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This LED lamp vs PC lamp


Plancton

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HecticDialectics

I'm gonna go with no. That light only has 250 lumens. The PC should have a -lot- more than that...

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strangelove

I vote for the LED from NanoCustoms, except I would use two LED fixtures to light your 6g Pico. LED light is extremly efficient and going by specs and compairing wattage doesn't work. IMO PC and MH on a Pico is overkill and your just looking for problems with heat gain. I've never seen a NanoCustoms LED fixture so I don't know what the light looks like, but seeing how Solaris LED fixtures work, I have to say that LED is the best way to go with smaller tanks. There is a thread on the DIY section were a guy built a 13 bulb LED mod for his 12g nano and he's reporting that there is plenty of light for his tank. I'm thinking that 6 LED's would be perfect for a 6g tank.

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eklikewhoa

So strangelove, you have seen the solaris work in person? I hear lots of complaints and people regretting their purchase.

 

Also 2x of those Led fixtures from NCustoms would put you almost at $200 which I would think you could pull of a MetalHalide fixture and a nice fan for that much.

 

Viewable light to the human eye is one thing and usable light to corals/plants is another.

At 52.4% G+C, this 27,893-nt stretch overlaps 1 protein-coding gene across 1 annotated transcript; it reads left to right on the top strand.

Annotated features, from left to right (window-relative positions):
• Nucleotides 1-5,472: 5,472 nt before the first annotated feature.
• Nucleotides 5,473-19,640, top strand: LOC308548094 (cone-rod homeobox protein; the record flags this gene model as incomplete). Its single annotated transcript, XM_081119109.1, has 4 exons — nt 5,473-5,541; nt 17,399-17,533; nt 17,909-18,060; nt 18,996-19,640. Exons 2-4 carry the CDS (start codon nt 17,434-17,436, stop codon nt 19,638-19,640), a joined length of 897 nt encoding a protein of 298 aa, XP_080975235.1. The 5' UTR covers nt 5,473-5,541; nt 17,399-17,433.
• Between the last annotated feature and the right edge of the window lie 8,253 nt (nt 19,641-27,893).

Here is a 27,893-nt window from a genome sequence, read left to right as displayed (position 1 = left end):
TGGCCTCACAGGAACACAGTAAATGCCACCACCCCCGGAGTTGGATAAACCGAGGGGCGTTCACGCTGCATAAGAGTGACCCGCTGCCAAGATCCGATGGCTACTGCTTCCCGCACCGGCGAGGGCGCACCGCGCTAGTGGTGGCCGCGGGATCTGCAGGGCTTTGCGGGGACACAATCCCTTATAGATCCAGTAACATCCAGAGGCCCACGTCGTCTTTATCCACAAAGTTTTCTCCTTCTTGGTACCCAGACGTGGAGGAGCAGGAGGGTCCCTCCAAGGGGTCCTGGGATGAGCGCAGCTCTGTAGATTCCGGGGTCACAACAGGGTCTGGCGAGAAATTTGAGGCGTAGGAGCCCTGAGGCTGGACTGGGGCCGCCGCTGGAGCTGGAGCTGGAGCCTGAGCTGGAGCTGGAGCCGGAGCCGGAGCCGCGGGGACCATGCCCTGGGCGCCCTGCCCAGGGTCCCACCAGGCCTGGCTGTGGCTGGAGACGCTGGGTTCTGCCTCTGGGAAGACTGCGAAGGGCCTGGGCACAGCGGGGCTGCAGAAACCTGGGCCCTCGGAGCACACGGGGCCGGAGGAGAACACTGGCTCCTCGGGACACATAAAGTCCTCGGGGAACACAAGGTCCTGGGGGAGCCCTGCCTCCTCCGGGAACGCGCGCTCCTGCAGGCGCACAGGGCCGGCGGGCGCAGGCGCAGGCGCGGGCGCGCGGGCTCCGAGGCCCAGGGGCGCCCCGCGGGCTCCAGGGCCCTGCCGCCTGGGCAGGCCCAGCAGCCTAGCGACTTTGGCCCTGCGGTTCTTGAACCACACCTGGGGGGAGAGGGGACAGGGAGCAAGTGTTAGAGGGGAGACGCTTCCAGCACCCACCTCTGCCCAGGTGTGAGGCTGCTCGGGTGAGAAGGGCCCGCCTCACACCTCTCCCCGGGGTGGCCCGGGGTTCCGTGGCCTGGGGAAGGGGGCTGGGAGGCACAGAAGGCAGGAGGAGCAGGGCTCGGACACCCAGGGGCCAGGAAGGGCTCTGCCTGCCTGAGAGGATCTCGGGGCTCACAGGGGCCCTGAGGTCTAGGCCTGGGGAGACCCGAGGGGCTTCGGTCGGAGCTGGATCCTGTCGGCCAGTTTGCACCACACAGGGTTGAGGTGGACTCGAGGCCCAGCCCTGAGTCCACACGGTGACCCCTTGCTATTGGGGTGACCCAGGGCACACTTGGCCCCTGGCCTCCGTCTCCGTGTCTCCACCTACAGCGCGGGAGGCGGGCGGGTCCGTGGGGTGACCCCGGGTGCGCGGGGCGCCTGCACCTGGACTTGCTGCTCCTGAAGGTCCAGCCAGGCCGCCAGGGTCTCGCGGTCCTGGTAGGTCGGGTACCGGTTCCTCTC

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strangelove
So strangelove, you have seen the solaris work in person? I hear lots of complaints and people regretting their purchase.

 

Also 2x of those Led fixtures from NCustoms would put you almost at $200 which I would think you could pull of a MetalHalide fixture and a nice fan for that much.

 

Viewable light to the human eye is one thing and usable light to corals/plants is another.

 

Yep, wouldn't trade my Solaris for any MH fixture, even if new MH technology made them cheaper, faster and able to leap a tall building in a single bound. Until you live with LED light you have no clue as to what your missing. By the way this is what my tank looks like and my SPS corals are digging it too.

 

TANK.jpg

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HecticDialectics
I vote for the LED from NanoCustoms, except I would use two LED fixtures to light your 6g Pico. LED light is extremly efficient and going by specs and compairing wattage doesn't work. IMO PC and MH on a Pico is overkill and your just looking for problems with heat gain. I've never seen a NanoCustoms LED fixture so I don't know what the light looks like, but seeing how Solaris LED fixtures work, I have to say that LED is the best way to go with smaller tanks. There is a thread on the DIY section were a guy built a 13 bulb LED mod for his 12g nano and he's reporting that there is plenty of light for his tank. I'm thinking that 6 LED's would be perfect for a 6g tank.

 

 

You might want to read the specs on that linked fixture. They're only 1W leds and only 250lumens total. A 13W screw in CF has like 2-3x the light output...

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strangelove